In his next bout Jung was matched against the formidable Mark Hominick. Hominick, a very skilled kickboxer, attempted to catch Jung cold off the glove touch with a leaping left hook. Jung looked cold as ice as he gave ground, bounced off his back foot and returned with a picture perfect counter right straight. A follow up on the mat saw the bout waved off and Jung had made history once again, tying the UFC record for fastest knockout at seven seconds.

In May of 2012, two years removed from the first Garcia fight, Jung was matched against Dustin Poirier and the two delivered one of the most entertaining fights of the year. Jung showed variety in his takedowns, his ground game, and his striking.

Jung got the finish with a D’arce choke in the fourth round and suddenly he was in title contention.

It was an emphatic turnaround from lunging in face first and taking one to give one. Jung got a shot at Aldo in August 2013 and was on the way to a convincing decision loss when his shoulder was separated in a bizarre counterpunch-turned-arm-crank. Injuries kept Jung out of a 2014 return and then it was off to serve his country.

The Triumphant Return?

Whenever a fighter returns from a lengthy layoff there are a lot of questions to be answered. For every Dominick Cruz there are a dozen others who lose a step. But along with the usual questions, Jung has a new one. How will he deal with a wrestler? Jung is coming back not to a tune up, but to perhaps the toughest stylistic match up of his career. Jose Aldo was able to take advantage of Jung’s lacking takedown defence through their fight even with a broken foot and while spending much of the time boxing. Aldo succeeded in five of his six takedown attempts against Jung. Bermudez is unlikely to waste time on the feet if he thinks the takedowns will come easily.

When we saw Jung contending with takedown attempts previously he was creative with his answers but he just wasn’t fighting great takedown artists. The rice bail he hit on a stunned Dustin Poirier was unforgettable but tells us little about what he can do against a wrestler with all his faculties.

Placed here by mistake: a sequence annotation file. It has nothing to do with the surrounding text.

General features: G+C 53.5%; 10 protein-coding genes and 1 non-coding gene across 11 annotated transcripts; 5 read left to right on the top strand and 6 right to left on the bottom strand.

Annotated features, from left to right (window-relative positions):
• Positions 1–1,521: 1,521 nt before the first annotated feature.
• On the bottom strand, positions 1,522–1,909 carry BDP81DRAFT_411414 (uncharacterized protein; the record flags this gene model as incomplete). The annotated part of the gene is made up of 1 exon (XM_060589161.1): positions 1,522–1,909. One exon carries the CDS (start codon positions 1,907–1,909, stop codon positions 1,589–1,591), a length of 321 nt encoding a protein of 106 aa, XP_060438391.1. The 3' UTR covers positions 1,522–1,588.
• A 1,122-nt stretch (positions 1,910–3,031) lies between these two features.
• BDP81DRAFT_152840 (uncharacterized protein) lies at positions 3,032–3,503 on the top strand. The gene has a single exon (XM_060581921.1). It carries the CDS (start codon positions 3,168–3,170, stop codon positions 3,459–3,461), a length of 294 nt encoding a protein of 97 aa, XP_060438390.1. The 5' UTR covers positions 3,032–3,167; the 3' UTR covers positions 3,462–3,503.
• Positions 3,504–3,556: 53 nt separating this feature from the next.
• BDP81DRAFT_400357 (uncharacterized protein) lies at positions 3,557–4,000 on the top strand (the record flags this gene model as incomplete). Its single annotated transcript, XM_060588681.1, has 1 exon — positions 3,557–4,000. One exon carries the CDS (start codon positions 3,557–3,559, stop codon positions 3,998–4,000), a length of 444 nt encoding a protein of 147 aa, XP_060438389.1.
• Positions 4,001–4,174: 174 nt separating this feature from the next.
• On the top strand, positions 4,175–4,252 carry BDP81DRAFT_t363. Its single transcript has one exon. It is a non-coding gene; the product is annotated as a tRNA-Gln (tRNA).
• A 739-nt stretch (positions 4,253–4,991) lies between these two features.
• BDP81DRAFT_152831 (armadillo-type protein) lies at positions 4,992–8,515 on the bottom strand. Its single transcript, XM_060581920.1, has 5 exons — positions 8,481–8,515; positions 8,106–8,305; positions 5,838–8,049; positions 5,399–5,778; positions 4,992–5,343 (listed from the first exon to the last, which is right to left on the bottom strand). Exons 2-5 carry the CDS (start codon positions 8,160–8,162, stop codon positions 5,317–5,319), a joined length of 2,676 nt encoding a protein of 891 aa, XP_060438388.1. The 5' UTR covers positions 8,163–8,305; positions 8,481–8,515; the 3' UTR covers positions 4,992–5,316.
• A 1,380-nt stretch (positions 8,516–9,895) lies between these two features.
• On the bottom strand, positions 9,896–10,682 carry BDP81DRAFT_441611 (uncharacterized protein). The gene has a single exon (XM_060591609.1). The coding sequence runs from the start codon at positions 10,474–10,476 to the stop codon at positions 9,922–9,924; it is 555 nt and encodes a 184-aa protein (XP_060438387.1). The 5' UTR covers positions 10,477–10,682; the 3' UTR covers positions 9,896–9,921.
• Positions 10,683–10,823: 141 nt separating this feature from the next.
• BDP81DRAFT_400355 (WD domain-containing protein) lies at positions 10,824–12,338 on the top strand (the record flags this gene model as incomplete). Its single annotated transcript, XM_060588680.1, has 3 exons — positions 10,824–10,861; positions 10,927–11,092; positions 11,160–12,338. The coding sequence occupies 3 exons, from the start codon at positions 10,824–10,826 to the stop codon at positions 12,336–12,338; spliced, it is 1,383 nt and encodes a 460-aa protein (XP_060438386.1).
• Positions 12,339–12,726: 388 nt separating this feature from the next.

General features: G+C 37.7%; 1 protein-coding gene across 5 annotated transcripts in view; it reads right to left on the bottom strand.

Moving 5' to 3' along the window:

We know that Jung likes to box, but how comfortably can he do that with a man who might at any point dive for his hips? Jung loves the naked right low kick, but that’s just too easy to be giving to a decent wrestler. In his last four victories Bermudez has hit seventeen takedowns, but in the middle of those victories are two losses in which Bermudez managed just one takedown between both. It is clear what Bermudez wants to do, and has to do to be effective. Perhaps this will play into Jung’s love of using the short jumping knee as a counter strike, but Bermudez is unlikely to have forgotten that trick from his horrifying knockout loss to Jeremy Stephens.

Chan Sung Jung will likely always be a fan favourite, but his accomplishments can be summed up in three victories. Perhaps he was on the way to being something great before his injuries and military service took him out, perhaps he was always set to be a flash in the pan. Jung was capable of moments of genuine brilliance and instinctive, in-the-moment creativity but he was also far from a complete product and was largely untested against the exact type of fighter he returns against this weekend. It will be an uphill battle but if he can look competitive it will be a pleasure to have the Korean Zombie back and yet another big name for the increasingly stacked featherweight division.